Sun 17 Nov Sol 7
by Guy Murphy
Illustrations of an early Mars landing often show a Habitat, Earth return vehicle, solar plant or a nuclear reactor, supply landers and a small greenhouse ‘for growing the mission’s food’. Usually, the greenhouses shown are way too small to meaningfully grow anything, but a real Mars base is going to need fresh produce to supplement the crew’s diet and to pioneer the growth of large scale crops.
The Greenhab at the MDRS is a good size for demonstrating the range of crops that can be grown in greenhouse conditions, and after a few months should be able to provide something for the crew’s
meal plates at least once a day. I have commenced as Greenhab Officer at the start of the field season. I am therefore planting crops with a time horizon lasting till May 2020. (There are no perennial plants here).
Some crops such as radishes and lettuces will be ready to harvest very quickly. It is best to plant these every month or so in modest quantities, so the crew doesn’t suddenly have more on hand than it can eat or store. Species with long yield times should be planted as soon as possible to allow time to mature. These include tomatoes, capsicums, onions and members of the cucurbit family such as pumpkins, zucchini, cucumbers, and melons. Some of these can be stored as harvested, or dried or frozen.
There are no bees or other insects to pollinate flowers, which means there will need to be hand-pollinated instead. Larger growing plants will need larger pots. Trailing plants are good because they can grow over a much larger area than their soil container, running over the ground or up over frames. The legume family will produce its own nitrogen in its roof system, providing benefits to the soil that can be available to other plants. On Mars, species where all the plants can be eaten (or fed to other edible creatures) will be given preference, as these will help minimize waste.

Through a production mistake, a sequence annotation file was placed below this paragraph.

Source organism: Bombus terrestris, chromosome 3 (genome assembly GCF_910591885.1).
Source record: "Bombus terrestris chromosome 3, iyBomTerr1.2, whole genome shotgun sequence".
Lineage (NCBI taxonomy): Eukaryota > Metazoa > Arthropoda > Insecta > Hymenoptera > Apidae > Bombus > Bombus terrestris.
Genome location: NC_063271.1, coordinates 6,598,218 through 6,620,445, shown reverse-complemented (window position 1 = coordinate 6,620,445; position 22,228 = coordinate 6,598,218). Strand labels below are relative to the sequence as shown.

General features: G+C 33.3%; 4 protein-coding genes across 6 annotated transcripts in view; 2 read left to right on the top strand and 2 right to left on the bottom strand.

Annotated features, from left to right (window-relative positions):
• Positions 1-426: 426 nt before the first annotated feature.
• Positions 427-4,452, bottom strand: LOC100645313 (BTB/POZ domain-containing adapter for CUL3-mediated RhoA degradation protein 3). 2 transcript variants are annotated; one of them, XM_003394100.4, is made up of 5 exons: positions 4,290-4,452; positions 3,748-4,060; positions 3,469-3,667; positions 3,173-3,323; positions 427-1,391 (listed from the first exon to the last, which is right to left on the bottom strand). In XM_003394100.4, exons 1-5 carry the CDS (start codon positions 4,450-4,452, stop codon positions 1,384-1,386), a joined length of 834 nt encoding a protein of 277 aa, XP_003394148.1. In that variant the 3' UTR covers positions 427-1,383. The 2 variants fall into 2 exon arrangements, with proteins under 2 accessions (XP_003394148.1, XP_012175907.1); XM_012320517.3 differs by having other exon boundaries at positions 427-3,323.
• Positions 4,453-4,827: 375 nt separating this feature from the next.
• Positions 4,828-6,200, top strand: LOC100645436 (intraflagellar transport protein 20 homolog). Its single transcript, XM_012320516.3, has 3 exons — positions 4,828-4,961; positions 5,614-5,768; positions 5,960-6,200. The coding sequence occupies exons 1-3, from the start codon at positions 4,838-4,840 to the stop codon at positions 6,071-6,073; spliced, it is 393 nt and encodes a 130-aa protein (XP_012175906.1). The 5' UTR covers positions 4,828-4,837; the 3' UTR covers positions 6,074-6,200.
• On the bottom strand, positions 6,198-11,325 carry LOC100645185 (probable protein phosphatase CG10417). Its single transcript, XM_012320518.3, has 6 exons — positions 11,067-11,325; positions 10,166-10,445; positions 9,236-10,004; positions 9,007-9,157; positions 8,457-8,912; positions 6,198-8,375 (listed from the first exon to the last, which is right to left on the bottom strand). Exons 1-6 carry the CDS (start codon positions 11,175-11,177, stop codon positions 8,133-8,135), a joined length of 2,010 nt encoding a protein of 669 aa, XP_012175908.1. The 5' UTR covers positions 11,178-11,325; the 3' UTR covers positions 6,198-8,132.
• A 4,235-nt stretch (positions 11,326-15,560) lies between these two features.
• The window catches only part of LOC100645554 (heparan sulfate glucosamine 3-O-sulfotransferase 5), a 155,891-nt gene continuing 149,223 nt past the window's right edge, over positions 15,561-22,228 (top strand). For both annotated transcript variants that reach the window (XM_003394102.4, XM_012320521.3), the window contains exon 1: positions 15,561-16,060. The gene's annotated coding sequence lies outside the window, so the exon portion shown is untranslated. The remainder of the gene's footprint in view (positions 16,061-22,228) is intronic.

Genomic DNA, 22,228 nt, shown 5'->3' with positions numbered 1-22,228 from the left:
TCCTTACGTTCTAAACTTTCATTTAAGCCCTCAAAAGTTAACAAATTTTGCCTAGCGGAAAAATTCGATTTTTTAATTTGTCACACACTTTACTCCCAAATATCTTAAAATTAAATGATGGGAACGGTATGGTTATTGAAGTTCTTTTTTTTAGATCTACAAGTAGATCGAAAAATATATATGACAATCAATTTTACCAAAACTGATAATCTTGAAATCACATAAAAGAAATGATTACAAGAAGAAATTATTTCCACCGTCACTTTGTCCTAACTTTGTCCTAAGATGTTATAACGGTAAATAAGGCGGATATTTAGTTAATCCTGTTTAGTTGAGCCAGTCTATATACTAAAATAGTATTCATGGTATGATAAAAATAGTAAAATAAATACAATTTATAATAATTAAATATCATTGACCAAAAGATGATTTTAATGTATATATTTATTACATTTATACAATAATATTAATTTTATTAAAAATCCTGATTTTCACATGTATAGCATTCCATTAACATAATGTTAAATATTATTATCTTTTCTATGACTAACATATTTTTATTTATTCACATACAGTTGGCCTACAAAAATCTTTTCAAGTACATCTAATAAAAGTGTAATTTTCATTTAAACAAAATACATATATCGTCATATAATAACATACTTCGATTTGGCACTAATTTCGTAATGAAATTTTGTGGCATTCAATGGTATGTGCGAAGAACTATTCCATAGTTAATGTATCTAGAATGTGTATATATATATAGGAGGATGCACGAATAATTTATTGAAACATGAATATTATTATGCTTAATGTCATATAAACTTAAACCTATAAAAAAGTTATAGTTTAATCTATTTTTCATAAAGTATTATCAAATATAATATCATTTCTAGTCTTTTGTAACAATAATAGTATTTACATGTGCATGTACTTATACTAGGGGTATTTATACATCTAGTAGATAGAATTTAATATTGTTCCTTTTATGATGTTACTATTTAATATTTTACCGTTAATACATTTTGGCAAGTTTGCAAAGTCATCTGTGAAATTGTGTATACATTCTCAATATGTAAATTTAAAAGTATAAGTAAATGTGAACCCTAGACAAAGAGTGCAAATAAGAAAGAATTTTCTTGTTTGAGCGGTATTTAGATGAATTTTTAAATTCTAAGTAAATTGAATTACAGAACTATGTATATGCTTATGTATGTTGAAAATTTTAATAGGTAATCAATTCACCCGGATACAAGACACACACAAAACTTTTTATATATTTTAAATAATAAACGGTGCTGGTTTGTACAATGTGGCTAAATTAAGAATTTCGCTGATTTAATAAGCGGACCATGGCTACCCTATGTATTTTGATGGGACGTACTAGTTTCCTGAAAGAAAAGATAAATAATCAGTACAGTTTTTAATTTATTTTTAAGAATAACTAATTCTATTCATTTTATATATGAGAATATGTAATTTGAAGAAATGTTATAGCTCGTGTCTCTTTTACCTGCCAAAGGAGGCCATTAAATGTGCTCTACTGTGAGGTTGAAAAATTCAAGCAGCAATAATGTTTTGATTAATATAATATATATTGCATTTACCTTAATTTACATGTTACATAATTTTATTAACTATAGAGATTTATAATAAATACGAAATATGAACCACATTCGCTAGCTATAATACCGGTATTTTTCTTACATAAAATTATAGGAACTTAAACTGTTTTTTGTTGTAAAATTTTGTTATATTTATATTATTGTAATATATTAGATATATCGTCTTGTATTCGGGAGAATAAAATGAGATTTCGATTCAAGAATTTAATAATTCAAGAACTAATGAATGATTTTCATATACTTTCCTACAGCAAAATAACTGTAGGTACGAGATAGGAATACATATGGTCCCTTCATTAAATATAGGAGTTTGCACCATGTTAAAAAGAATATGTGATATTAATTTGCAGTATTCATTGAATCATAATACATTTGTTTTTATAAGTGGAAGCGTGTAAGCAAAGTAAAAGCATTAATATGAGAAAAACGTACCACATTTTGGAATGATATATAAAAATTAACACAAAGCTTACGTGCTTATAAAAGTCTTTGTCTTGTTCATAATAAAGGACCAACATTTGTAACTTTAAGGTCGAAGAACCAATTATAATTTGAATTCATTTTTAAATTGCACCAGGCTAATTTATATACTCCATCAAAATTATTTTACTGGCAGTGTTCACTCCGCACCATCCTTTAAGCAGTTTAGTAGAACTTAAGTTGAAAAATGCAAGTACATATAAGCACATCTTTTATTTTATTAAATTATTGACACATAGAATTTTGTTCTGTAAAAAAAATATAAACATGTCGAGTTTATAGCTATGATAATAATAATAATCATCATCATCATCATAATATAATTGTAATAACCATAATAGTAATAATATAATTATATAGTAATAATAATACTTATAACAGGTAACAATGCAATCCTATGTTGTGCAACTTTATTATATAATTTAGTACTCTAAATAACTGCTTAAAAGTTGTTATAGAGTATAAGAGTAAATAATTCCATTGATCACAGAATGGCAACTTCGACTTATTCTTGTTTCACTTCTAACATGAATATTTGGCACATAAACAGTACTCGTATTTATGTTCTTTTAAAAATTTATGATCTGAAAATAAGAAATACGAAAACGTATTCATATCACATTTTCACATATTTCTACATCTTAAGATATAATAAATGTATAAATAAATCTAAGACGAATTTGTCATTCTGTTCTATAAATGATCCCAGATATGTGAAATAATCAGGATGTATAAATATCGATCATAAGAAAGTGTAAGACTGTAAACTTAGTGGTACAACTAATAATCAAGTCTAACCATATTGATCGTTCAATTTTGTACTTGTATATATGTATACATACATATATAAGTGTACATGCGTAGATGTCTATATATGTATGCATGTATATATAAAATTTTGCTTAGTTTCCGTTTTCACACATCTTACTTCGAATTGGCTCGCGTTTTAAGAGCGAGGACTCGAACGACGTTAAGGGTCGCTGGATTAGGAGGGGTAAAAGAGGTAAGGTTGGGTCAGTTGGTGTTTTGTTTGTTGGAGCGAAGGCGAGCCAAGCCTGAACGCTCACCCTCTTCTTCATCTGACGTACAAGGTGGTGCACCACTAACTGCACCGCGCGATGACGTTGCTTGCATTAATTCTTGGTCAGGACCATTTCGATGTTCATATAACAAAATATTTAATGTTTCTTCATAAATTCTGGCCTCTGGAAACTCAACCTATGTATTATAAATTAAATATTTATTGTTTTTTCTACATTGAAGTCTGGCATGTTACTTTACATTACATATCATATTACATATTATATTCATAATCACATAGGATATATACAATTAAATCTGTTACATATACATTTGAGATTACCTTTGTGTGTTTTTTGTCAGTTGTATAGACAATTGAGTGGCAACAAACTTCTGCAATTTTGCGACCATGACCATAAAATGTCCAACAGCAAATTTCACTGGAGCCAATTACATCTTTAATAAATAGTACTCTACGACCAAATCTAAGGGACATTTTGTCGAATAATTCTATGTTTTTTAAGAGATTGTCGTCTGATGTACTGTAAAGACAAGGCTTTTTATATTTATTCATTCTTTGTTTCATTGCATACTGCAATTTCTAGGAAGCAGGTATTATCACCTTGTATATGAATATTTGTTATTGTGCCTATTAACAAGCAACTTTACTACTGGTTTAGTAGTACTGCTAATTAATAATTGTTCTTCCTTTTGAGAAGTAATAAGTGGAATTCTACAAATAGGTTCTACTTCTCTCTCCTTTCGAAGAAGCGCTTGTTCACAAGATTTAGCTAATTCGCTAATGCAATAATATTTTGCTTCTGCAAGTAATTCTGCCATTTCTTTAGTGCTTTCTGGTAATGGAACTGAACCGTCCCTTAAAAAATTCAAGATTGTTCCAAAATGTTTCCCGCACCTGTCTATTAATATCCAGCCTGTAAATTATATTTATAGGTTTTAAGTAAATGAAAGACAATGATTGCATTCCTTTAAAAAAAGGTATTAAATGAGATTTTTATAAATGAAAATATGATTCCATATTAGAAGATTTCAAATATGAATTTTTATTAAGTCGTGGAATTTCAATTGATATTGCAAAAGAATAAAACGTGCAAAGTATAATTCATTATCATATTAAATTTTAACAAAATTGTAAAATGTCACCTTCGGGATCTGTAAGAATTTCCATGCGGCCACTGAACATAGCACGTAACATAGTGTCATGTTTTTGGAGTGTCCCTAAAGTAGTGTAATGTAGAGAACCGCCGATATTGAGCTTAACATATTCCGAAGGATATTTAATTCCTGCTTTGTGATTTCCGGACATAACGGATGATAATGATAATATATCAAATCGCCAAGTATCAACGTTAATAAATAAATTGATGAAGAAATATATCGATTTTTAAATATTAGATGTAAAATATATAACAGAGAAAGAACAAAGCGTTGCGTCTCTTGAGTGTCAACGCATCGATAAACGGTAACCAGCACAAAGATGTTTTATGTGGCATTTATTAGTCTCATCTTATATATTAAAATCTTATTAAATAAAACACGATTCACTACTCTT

With these considerations, we now have tomatoes, capsium, cucumbers, snow peas, onions, carrots, radishes, strawberries, spinach and rocket currently growing in the Greenhab, with more to be planted with the next soil delivery. As long as the Greenhab officer in the future crews tends the crops, a bountiful harvest should be possible here.
On Mars, the crew will need larger greenhouses to establish a more reliable food supply and allow for crop failures, including accidental pressurisation. Artificial soils based on the surface regolith will need to be created, with reliable heating, water sources, pressurisation, and lighting. Some argue hydroponic systems might be more efficient.
Future Martian gardeners should not have to worry about insects and rodents at least. We, on the other hand, saw a wild white-tailed antelope squirrel, which had wandered inside from the adjacent plain. Before I leave here I will pot up the bag of narcissus bulbs, like a pot or 2 of these inside the Hab would bring some cheer.